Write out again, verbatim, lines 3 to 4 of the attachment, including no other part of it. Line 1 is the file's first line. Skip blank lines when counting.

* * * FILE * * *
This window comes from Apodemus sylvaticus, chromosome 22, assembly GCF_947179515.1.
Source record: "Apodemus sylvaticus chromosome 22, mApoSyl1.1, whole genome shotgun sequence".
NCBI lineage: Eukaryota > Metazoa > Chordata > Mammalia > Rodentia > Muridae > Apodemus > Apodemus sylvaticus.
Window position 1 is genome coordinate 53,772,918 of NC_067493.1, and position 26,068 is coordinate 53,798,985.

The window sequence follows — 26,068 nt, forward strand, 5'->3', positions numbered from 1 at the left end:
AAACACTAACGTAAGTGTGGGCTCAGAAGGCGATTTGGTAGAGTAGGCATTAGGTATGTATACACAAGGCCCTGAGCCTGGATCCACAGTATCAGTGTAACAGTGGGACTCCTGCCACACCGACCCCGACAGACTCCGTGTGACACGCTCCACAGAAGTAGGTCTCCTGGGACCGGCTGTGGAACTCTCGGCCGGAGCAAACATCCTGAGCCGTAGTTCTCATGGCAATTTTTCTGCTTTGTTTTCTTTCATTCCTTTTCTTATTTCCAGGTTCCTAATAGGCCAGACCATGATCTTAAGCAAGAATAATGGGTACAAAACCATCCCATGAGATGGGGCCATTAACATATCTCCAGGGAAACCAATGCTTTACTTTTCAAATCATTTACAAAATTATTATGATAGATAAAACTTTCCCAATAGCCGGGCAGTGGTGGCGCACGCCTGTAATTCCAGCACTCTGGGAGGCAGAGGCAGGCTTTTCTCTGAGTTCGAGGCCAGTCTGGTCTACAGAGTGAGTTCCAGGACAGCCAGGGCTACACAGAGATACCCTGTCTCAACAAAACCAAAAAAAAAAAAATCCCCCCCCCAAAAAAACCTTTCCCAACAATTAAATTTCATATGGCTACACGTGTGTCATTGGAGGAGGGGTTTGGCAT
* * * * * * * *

NCBI lineage: Eukaryota > Metazoa > Chordata > Mammalia > Rodentia > Muridae > Apodemus > Apodemus sylvaticus.
Window position 1 is genome coordinate 53,772,918 of NC_067493.1, and position 26,068 is coordinate 53,798,985.